These boots are made for walking – but now they are STILL FOR SALE

Before I start waffling – these top-of- the -range boots are for sale  – I’m open to offers. They’ve only got 30 miles on the clock and I cannot wear them. I’m not inclined  to resort to e-bay and have somebody offer 50p – if it comes to that I’ll give them to a charity shop. Heaven knows I already give a load of stuff to various charity shops. Last week it was a load of old cricket gear I’ll never use again unless England really get desperate and call me up. Week before it was some golf shoes. Anyway, as a keen rambler (more later) I decided a couple of years ago to get some new boots – and to really splash out. So off I went to Cotswold, and asked to see the very best boots in the shop, and this is them.  They are a pair of size 11.5 (11 1/2) Meindl Softline Goretex boots  -cost me about £130 -more than double what I’d ever paid previously. They seemed very comfortable when I tried them on in the shop. What I had not realised is that I was developing a problem with one foot. I did a few local walks which seemed OK – but then went off to The Malverns, where I found that, frankly and sadly, I could not wear them. I saw a podiatrist a few times, but the poor foot will not get better. Now I have to buy larger, very wide-fitting boots and shoes. I can’t even get golf shoes off the shelf to fit me. In my younger says I jogged and I played various sports -albeit not very well. Then in 1986 I became a member of Camberley Arena, where I bumped into a strange bird, Peggy, who walked marathons. Until then I’d thought those odd folk who walked with sticks and had trousers tucked into their boots were a bit weird -but Peggy got a few of us Arena members out walking -and that is how it started. We even set up a furnished holiday let cottage business in Combe Martin (www.cottagesindevon.com). And we became founder members of the Surrey Heath branch of The Ramblers Association. I even served seven years on the board of trustees of  The Ramblers Association, as Honorary Treasurer. And I still walk quite a few miles every week – but in pretty special hand-made boots -actually made in UK – in Northampton in fact -once the home of shoe making in UK. (When I was training to be a chartered accountant in the City I spent one week per month in Northampton working on the audit of Barratts Shoes) OK – don’t say it -I’m rambling! I’d really like to get some ££ for these very nice boots -to help me pay for some new ones, or even some specially hand-made golf shoes. ‘er indoors only allows me a limited amount of pocket money. So when you are walking -or even when you see people walking – or should I say ‘hiking’ – please tell them you know a poor chap who has some boots for sale. Denis boots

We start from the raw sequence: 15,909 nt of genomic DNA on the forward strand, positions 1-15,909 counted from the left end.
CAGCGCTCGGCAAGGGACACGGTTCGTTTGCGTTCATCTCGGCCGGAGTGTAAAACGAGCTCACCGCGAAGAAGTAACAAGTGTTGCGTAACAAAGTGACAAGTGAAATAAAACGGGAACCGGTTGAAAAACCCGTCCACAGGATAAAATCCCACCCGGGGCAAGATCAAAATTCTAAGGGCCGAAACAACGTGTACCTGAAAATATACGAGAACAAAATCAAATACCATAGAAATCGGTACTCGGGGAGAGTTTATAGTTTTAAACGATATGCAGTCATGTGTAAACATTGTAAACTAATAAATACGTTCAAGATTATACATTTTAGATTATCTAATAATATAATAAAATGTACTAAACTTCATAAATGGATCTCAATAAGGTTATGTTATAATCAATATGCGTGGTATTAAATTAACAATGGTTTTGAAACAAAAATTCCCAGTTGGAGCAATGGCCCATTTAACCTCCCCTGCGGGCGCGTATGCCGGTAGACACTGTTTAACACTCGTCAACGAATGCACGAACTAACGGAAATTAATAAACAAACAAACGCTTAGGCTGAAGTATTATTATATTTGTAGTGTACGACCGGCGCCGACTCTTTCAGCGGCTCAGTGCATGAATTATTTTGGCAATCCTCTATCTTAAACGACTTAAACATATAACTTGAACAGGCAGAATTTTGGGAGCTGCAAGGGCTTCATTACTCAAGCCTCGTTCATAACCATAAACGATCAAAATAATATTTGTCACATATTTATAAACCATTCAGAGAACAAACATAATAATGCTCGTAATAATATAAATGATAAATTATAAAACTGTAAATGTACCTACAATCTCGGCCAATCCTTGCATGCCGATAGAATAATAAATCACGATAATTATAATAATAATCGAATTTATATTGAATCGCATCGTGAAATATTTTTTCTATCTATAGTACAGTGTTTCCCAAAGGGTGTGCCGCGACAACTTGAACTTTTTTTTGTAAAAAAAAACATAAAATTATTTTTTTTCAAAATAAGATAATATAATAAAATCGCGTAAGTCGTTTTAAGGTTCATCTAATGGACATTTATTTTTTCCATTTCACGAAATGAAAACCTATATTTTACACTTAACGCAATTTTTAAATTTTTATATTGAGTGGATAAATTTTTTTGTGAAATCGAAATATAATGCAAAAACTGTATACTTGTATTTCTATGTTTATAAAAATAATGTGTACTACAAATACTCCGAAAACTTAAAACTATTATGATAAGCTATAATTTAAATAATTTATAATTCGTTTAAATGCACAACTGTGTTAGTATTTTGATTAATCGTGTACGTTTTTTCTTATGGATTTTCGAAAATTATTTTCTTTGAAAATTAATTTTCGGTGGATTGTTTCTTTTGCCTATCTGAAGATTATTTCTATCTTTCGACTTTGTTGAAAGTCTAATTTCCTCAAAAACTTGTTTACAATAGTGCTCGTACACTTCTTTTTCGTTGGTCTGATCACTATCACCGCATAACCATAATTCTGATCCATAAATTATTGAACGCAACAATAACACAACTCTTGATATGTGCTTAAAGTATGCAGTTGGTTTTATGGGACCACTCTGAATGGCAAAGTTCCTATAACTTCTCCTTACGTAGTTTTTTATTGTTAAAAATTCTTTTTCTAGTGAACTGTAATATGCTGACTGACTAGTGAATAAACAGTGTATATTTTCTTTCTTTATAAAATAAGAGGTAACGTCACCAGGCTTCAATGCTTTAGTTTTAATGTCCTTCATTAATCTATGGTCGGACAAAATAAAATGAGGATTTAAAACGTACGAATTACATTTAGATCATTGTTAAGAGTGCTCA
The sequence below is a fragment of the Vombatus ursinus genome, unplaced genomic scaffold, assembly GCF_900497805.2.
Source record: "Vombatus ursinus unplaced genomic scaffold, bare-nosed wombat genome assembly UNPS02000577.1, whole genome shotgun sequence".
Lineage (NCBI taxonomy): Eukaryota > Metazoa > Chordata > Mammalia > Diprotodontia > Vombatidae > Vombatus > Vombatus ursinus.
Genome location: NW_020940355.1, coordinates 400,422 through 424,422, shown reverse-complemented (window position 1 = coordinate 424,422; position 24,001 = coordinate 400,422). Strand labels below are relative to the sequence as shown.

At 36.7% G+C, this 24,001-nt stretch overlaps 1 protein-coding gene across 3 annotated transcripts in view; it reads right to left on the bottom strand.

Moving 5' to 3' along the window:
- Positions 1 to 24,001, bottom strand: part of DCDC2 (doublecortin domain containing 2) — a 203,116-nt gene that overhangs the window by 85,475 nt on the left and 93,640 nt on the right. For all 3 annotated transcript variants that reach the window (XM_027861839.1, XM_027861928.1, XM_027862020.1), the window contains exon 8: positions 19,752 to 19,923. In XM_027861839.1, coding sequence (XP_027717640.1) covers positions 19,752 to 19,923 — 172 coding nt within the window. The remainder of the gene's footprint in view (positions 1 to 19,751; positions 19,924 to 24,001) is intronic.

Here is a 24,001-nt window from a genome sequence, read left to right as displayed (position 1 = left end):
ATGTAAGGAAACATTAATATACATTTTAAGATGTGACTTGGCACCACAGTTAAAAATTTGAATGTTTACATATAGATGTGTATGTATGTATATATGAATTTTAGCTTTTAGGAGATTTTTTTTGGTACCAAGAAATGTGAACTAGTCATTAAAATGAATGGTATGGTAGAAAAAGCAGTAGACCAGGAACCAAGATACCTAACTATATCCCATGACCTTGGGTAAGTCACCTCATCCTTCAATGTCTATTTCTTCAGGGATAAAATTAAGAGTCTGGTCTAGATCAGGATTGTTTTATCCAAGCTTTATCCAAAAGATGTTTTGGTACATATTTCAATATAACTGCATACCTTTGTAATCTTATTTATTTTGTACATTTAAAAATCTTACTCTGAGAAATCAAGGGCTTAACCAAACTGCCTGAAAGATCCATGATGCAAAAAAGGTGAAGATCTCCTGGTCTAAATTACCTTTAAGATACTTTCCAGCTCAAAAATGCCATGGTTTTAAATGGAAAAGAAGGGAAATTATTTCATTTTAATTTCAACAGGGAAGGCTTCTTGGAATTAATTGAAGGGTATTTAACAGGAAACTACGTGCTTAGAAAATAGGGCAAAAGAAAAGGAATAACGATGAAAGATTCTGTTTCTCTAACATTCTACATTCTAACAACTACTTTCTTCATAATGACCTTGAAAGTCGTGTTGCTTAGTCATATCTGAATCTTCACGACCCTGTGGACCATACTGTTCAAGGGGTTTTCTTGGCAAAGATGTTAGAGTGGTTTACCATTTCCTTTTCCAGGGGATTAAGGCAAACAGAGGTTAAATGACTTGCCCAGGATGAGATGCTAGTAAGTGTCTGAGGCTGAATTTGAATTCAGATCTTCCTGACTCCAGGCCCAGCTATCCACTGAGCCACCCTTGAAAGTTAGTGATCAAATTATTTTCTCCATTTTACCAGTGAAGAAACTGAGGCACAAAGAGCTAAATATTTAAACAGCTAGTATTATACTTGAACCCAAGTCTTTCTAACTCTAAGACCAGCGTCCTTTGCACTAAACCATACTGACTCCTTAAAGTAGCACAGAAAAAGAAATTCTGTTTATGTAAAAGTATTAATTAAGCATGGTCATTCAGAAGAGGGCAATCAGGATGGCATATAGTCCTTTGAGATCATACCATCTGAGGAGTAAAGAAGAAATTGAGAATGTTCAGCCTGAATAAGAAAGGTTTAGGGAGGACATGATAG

Littering. Enough is enough!

 

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Yesterday we took our granddaughter up to see the Obelisk, via Camberley Park, in Knoll Road. Surrey Heath Borough Council not only created an excellent area for children to play in; they also constructed a nice pathway up to the historic Obelisk.  Sadly to me it seems that graffiti has become socially acceptable – an opinion which I do not share.  Having arrived at the top of the hill we discovered litter, bottles and cans lying around the area. I really cannot wait for news that litters have been caught and heavily fined.

We walked down the hill to the childrens’ playground, where we found broken glass near the slide.

Surrey Heath BC do a very good job clearing litter -but it should not be dropped in the first place!  I visit Arena Leisure Centre on several mornings each week; usually there is litter around the car park, although there are ample waste bins on the site. Arena staff have to clear the litter away. Who bears the cost of clearing litter?

A few weeks ago I was stuck in a two mile traffic jam on the Hogs Back. As we crawled along I started to county the discarded cans on the central reservation. I stopped at 100.

If we continue to tolerate this lack of consideration and respect for other people, we are doing ourselves no favours. If litterers get away with their vile behavior, what else will they think they can get away with?

I want to read about cases where people have been punished. I want the message to travel far and wide, Enough is enough!

Denis Fuller

 

Commonwealth Day – great memories

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As a cricket lover since I first discovered the game at the age of nine I’d always dreamed of watching cricket in the West Indies. I was able to make that dream come true earlier this month. Our first  stop was Antigua, where England were involved in a 50 over series with the West Indies.  We stayed on Jolly Beach; (strangely enough featured in the ‘Discover’ section of the Sunday Telegraph , March 16th); the England cricket party were staying at the other end of the beach and could be seen in the nearby supermarket and beach restaurants. One of the ‘places to visit in Barbados is the old garrison – you’ll notice the racecourse  -the venue for the Gold Cup,  attended it seemed by most of the population of Barbados on March 9th -fantastic atmosphere! We stopped by to visit the garrison on March 7th, where I noticed a group of athletic looking young people being photographed holding a torch. On enquiry I discovered that they were the Barbados Olympic Team, welcoming the Queen’s Torch, that was on the Island for a couple of days on route to the Commonwealth Games in Glasgow – where I also hope to be.  Seeing how interested I was they offered to let me hold the torch -in fact the official photographer snapped me with some of the athletes!